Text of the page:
In November 2019 a DIY article was posted on how to build and train an inexpensive RPi thermal camera.
Even with more complex network architectures, the optical model wouldn’t score above a 91% accuracy in detecting the presence of people, while the thermal model would achieve around 99% accuracy within a single training phase of a simpler neural network.
Despite the high potential, there’s not much out there in the market — there’s been some research work on the topic (if you google “people detection thermal camera” you’ll mostly find research papers) and a few high-end and expensive products for professional surveillance. In lack of ready-to-go solutions for my house, I decided to take on my duty and build my own solution — making sure that it can easily be replicated by anyone.
Now you can easily make one to mount on your door and give thermal readings for guests as well as announce known visitors.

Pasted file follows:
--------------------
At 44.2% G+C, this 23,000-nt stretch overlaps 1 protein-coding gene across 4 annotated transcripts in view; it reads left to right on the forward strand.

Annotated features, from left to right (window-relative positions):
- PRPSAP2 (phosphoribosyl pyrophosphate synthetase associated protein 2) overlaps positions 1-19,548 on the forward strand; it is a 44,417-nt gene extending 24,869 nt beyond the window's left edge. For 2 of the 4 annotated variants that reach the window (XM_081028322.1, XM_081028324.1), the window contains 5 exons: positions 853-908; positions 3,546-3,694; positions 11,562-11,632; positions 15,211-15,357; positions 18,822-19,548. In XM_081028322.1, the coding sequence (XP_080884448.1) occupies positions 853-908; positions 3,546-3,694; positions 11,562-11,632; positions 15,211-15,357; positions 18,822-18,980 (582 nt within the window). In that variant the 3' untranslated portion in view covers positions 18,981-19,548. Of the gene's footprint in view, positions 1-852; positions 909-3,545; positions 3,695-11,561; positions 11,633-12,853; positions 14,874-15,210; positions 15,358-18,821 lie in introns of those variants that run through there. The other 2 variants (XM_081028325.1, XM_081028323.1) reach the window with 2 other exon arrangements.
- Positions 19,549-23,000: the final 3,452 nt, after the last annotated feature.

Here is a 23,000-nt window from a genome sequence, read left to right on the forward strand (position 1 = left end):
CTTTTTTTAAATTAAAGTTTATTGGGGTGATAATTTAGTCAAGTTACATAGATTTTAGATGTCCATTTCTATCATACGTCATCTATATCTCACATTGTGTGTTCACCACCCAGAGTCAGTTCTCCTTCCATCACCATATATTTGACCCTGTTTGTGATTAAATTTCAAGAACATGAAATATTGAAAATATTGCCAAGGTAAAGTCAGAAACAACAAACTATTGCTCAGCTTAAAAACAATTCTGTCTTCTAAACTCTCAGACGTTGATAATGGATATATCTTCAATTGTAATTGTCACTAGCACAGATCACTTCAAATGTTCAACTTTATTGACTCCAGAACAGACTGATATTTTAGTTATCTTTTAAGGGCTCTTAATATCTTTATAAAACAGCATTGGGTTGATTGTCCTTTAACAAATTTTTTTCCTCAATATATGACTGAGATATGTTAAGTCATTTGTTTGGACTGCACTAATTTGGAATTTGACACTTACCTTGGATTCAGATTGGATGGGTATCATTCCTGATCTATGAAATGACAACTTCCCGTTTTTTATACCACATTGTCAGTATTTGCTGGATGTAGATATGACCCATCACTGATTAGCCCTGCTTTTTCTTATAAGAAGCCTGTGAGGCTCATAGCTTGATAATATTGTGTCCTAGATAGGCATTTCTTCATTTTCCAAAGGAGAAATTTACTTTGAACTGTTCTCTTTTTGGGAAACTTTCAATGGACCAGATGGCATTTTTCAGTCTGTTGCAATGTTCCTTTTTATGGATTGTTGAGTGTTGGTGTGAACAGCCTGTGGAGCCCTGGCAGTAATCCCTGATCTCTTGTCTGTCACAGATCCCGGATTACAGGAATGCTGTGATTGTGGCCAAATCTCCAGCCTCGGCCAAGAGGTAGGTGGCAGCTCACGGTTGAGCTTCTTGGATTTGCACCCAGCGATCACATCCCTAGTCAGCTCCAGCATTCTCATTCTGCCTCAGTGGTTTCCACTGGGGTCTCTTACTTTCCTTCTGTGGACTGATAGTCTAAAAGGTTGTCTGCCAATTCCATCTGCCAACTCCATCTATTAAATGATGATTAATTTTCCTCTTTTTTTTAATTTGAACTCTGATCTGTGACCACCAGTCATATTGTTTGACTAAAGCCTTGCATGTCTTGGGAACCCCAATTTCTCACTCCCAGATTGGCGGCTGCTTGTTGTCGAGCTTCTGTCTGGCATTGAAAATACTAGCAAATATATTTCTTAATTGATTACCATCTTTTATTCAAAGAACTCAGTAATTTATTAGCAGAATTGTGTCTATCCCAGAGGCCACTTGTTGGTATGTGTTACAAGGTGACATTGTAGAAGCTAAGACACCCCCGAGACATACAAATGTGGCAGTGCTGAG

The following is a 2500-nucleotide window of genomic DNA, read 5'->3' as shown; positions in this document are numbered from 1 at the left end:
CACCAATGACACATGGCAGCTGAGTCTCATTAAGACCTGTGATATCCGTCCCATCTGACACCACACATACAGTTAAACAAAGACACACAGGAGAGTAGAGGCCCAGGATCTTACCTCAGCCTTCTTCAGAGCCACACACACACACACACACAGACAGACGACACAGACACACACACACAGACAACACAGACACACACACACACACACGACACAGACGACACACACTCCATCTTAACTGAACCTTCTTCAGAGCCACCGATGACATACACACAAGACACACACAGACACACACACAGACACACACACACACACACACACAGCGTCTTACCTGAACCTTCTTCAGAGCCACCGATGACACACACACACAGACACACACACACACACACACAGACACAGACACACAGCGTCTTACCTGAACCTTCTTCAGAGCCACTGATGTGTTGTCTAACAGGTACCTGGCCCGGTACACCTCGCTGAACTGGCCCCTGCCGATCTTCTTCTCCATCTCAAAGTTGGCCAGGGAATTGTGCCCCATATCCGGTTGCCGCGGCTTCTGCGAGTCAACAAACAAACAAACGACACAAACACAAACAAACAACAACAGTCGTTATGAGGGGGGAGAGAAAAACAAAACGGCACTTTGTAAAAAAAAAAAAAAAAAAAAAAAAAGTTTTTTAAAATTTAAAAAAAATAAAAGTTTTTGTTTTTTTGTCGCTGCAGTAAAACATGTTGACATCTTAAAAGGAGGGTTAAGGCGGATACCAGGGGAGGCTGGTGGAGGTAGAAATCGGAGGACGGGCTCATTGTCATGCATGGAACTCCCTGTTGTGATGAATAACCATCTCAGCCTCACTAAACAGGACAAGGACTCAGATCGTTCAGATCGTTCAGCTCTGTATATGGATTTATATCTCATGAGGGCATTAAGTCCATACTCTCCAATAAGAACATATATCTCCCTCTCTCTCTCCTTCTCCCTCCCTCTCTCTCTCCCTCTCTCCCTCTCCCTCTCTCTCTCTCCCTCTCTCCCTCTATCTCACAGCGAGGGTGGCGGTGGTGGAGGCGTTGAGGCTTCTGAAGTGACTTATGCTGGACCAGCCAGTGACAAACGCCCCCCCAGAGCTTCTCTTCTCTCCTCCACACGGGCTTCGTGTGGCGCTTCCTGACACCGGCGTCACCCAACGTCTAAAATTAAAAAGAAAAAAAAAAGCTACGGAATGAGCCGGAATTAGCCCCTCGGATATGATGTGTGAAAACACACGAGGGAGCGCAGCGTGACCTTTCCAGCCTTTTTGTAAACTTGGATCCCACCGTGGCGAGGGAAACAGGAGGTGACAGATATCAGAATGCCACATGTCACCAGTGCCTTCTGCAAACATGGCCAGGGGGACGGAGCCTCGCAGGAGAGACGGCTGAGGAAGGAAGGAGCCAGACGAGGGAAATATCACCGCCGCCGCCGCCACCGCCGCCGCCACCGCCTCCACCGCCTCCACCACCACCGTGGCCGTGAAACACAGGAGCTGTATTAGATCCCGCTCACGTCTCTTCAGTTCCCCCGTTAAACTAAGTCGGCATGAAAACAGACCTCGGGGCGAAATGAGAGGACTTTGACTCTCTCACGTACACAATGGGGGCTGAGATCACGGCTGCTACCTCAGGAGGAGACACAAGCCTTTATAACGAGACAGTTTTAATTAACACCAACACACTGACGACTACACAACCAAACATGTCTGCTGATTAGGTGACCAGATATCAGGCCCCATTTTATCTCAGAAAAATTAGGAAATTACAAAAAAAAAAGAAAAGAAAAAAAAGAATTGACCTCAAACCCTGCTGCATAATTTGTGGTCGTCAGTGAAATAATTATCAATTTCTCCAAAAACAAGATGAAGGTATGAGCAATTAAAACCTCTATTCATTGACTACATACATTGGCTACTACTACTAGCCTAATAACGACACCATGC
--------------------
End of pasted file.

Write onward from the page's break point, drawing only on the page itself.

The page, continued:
The commercial FLIR thermal camera site gives this image as proof of its utility, although I expect they soon will update to reflect pandemic uses as well.
Not surprisingly, despite the long list of reasons to use thermal imaging (e.g. higher integrity of signal, more resilient to environmental interference) the EFF makes a very tone-deaf argument against its future use:
Terrorism is one thing — because it’s an ongoing problem. But there’s no reason why this kind of technology would need to stick around after the COVID-19 crisis is over.
That reads to me that the EFF believes after COVID-19 crisis is over there will no longer be any other threats, let alone a need for higher integrity in visual signals (e.g. authentication).